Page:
Army Faces Crippling Shortfall in Re-Enlistment

Monday, 24 November 2003 23:42 by: Anonymous

     Army Reserve Battles an Exodus
     By Robert Schlesinger
     The Boston Globe

     Monday 24 November 2003

Branch misses its retention goal by 6.7 percent

    WASHINGTON | The U.S. Army Reserve fell short of its re-enlistment goals this fiscal year, underscoring Pentagon fears that the protracted conflict in Iraq could cause a crippling exodus from the armed services.

    The Army Reserve has missed its retention goal by 6.7 percent, the second shortfall since fiscal 1997. It was largely the result of a larger than expected exodus of career reservists, a loss of valuable skills because such staff members are responsible for training junior officers and operating complex weapons systems.

     The Army has invested an enormous amount of money in training these people, and they re very hard to replace, said John Pike of, an independent research group in Washington, D.C.

    With extended deployments and increasingly deadly attacks by Iraqi guerrillas, Defense Department officials are scrambling to combat a broader downturn in retention and recruitment that they fear is on the horizon.

    The U.S. Army, the primary service deployed in Iraq, is offering re-enlistment bonuses of $5,000 for soldiers serving there. The Army National Guard is extending an official thank-you to members by arranging services to honor returning soldiers. The Massachusetts National Guard is offering rewards ranging from plaques to NASCAR tickets to members who lure recruits. And throughout the branches, recruitment advertising is up and programs are being launched to make the military seem more family-friendly.

    The Army also is resorting to a policy called stop loss that allows the Pentagon to indefinitely keep soldiers from leaving the service once their time has expired. The policy, used during war, is designed to prevent staffing shortfalls in key sectors.

    As the military ponders unpalatable measures further Reserve or Guard call-ups, back-to-back tours of duty to fill the global obligations, any personnel shortfalls could prove disastrous.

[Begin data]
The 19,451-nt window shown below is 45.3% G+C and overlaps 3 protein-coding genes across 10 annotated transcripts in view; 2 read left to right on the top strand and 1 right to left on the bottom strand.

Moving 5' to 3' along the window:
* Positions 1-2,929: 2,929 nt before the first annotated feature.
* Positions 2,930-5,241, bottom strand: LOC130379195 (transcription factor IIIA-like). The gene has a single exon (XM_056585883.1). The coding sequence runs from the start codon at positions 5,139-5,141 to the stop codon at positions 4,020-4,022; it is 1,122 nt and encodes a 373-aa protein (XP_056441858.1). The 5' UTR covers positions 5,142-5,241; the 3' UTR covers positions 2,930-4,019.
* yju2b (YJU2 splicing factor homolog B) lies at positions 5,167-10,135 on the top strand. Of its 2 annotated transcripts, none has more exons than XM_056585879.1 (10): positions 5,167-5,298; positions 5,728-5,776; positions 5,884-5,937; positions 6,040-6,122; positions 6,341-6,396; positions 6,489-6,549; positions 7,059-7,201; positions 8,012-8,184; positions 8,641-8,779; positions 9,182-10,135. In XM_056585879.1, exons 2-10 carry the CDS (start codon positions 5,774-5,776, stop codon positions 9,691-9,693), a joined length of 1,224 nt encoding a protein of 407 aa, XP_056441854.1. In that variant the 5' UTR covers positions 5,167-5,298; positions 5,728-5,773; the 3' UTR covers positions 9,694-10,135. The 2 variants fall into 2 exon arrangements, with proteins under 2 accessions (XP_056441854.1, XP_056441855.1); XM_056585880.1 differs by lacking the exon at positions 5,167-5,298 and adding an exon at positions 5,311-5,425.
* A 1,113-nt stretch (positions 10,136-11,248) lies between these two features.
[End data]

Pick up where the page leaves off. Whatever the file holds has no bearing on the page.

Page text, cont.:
It s a slippery slope in the sense that there s kind of a snowball effect, said Andrew F. Krepinevich, executive director of the Center for Strategic and Budgetary Assessments, a Washington, D.C., think tank that focuses on defense issues. It s very difficult to work your way out of, very difficult to put Humpty Dumpty back together again once you break the force.

    While Pentagon officials have insisted that recruiting and retention figures are mostly at or above expected levels, thanks in part to a soft economy that offers little competition, signs of trouble are emerging. Recruiting for the Massachusetts National Guard, a backup to the professional Army and Air Force, was down 30 percent this year. Nationwide, the Army National Guard has fallen 13 percent short of its recruiting goal, although that deficit was offset by fewer than expected troops leaving the service.

    Sgt. Maj. James Vales, senior Army counselor in charge of overseeing active-duty retention policy, said his shop of 740 career counselors has been answering concerns from members of Congress and Army leaders about trying to prevent a talent drain.

     We have some things in the works to kind of offset any problems that we may see in retention, Vales said, citing options ranging from family-friendly policies like support groups and child care to his most important tool: cash. Most of (the effort) is increasing our retention bonus dollars. . . . The biggest thing soldiers respond to is monetary incentives.